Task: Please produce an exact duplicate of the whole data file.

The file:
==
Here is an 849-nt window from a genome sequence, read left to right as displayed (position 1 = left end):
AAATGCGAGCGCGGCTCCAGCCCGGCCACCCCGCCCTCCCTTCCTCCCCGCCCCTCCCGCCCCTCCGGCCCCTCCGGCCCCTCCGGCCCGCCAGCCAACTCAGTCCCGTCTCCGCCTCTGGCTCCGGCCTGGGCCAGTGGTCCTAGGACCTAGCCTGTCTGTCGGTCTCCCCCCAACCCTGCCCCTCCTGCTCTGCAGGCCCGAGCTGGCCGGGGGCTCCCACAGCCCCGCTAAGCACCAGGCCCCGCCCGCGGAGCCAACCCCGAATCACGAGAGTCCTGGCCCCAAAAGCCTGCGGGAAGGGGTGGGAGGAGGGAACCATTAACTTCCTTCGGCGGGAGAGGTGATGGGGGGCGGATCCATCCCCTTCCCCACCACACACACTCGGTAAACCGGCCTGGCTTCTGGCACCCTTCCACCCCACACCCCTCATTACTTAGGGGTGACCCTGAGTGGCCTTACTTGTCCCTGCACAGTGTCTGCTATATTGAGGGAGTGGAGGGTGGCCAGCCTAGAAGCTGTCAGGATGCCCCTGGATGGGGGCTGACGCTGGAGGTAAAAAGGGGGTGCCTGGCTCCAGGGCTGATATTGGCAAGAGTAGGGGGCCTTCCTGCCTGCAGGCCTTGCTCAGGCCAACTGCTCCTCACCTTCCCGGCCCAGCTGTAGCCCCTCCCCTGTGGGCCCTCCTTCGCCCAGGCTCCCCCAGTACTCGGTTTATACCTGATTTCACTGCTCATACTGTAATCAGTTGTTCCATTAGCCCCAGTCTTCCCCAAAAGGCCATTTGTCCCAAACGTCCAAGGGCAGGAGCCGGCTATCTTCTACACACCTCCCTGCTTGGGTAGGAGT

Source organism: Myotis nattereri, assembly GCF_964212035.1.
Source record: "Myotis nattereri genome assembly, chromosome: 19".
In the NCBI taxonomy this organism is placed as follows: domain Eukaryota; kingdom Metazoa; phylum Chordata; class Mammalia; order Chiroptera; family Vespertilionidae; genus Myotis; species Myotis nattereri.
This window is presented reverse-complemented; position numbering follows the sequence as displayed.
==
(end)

Here is an 849-nt window from a genome sequence, read left to right as displayed (position 1 = left end):
AAATGCGAGCGCGGCTCCAGCCCGGCCACCCCGCCCTCCCTTCCTCCCCGCCCCTCCCGCCCCTCCGGCCCCTCCGGCCCCTCCGGCCCGCCAGCCAACTCAGTCCCGTCTCCGCCTCTGGCTCCGGCCTGGGCCAGTGGTCCTAGGACCTAGCCTGTCTGTCGGTCTCCCCCCAACCCTGCCCCTCCTGCTCTGCAGGCCCGAGCTGGCCGGGGGCTCCCACAGCCCCGCTAAGCACCAGGCCCCGCCCGCGGAGCCAACCCCGAATCACGAGAGTCCTGGCCCCAAAAGCCTGCGGGAAGGGGTGGGAGGAGGGAACCATTAACTTCCTTCGGCGGGAGAGGTGATGGGGGGCGGATCCATCCCCTTCCCCACCACACACACTCGGTAAACCGGCCTGGCTTCTGGCACCCTTCCACCCCACACCCCTCATTACTTAGGGGTGACCCTGAGTGGCCTTACTTGTCCCTGCACAGTGTCTGCTATATTGAGGGAGTGGAGGGTGGCCAGCCTAGAAGCTGTCAGGATGCCCCTGGATGGGGGCTGACGCTGGAGGTAAAAAGGGGGTGCCTGGCTCCAGGGCTGATATTGGCAAGAGTAGGGGGCCTTCCTGCCTGCAGGCCTTGCTCAGGCCAACTGCTCCTCACCTTCCCGGCCCAGCTGTAGCCCCTCCCCTGTGGGCCCTCCTTCGCCCAGGCTCCCCCAGTACTCGGTTTATACCTGATTTCACTGCTCATACTGTAATCAGTTGTTCCATTAGCCCCAGTCTTCCCCAAAAGGCCATTTGTCCCAAACGTCCAAGGGCAGGAGCCGGCTATCTTCTACACACCTCCCTGCTTGGGTAGGAGT

Source organism: Myotis nattereri, assembly GCF_964212035.1.
Source record: "Myotis nattereri genome assembly, chromosome: 19".
In the NCBI taxonomy this organism is placed as follows: domain Eukaryota; kingdom Metazoa; phylum Chordata; class Mammalia; order Chiroptera; family Vespertilionidae; genus Myotis; species Myotis nattereri.
This window is presented reverse-complemented; position numbering follows the sequence as displayed.